posted by Baker Galloway
The New York Times sparked national media coverage with its front page story on why Silicon Valley parents are turning to Waldorf education. The film linked below picks up where that story left off. "Preparing for Life" takes viewers inside the Waldorf School of the Peninsula where the focus is on developing the capacities for creativity, resilience, innovative thinking, and social and emotional intelligence over rote learning.
This is the second post in a series on different educational models. A school's vision for the purpose of education will inform the structure of the learning model, and every decision large or small that teachers and administrators make on a day-to-day basis. The scope of these decisions will include design of the school itself; and so it's critical that we as architects understand the educational paradigm of our school clients if we are to effectively deliver facilities that support their purposes.
Distinctives of Waldorf Education:
Brief: Goal is to produce individuals who are able, in and of themselves, to impart meaning to their lives.
- in early years of schooling there's an emphasis on creative play over academics.
- in elementary school years, each class will have a "main lesson" teacher who stays with the class for several consecutive years.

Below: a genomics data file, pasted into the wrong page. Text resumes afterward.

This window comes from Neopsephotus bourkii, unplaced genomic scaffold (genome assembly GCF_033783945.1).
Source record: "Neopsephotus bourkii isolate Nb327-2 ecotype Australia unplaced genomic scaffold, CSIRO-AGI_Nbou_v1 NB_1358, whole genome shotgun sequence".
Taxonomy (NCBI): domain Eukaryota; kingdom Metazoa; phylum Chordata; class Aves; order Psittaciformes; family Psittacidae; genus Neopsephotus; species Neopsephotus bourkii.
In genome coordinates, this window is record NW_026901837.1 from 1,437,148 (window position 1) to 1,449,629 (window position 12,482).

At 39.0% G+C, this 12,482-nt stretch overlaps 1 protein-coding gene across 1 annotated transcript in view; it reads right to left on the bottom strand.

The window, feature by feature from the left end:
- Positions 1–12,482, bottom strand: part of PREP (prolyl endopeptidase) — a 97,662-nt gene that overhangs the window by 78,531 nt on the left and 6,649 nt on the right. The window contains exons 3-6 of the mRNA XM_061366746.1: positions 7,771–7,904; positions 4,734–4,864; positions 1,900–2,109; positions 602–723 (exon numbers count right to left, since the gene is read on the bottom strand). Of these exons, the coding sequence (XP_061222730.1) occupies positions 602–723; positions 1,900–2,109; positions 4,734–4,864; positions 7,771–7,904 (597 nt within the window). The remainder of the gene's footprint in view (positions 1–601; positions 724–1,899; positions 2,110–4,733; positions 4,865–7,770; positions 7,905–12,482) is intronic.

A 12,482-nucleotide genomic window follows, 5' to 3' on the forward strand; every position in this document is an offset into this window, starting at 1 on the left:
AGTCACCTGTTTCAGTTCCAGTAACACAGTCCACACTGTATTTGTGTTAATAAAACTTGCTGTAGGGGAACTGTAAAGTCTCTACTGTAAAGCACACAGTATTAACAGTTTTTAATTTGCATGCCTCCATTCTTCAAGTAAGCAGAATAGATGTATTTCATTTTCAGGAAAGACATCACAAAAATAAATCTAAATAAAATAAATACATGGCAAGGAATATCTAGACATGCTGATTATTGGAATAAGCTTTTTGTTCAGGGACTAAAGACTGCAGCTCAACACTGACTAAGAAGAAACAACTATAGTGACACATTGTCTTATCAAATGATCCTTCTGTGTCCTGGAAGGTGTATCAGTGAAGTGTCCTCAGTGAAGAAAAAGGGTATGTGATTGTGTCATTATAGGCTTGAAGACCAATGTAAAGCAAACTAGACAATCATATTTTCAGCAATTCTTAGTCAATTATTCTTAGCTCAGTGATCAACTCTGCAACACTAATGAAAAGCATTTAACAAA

- traditional "frills" classes like art, music, gardening, and foreign languages are central curriculum.
- no textbooks in early and elementary years. Rather, children build their own workbooks, recording their experiences and what they've learned.
- Non-competitive environment. No grades given in elementary school. Rather the teacher writes a detailed evaluation of the child at the end of each school year.
- The use of electronic media, particularly television, by young children is strongly discouraged.
Notable Waldorf Alumni Working in the Arts:
I've also heard anecdotally that Waldorfians (as their known) place a emphasis on memorization of poetry, which would certainly assist the artists pictured above in their memorization of long scripts, lyrics and music for performances.
What is unique about Waldorf education?
The best overall statement on what is unique about Waldorf education is to be found in the stated goals of the schooling: "to produce individuals who are able, in and of themselves, to impart meaning to their lives".
The aim of Waldorf schooling is to educate the whole child, "head, heart and hands". The curriculum is as broad as time will allow, and balances academics subjects with artistic and practical activities.
Waldorf teachers are dedicated to creating a genuine love of learning within each child. By freely using arts and activities in the service of teaching academics, an internal motivation to learn is developed in the students, doing away with the need for competitive testing and grading.
For more on the history of Waldorf schools, read this article on the AWSNA website. Or for more in this series: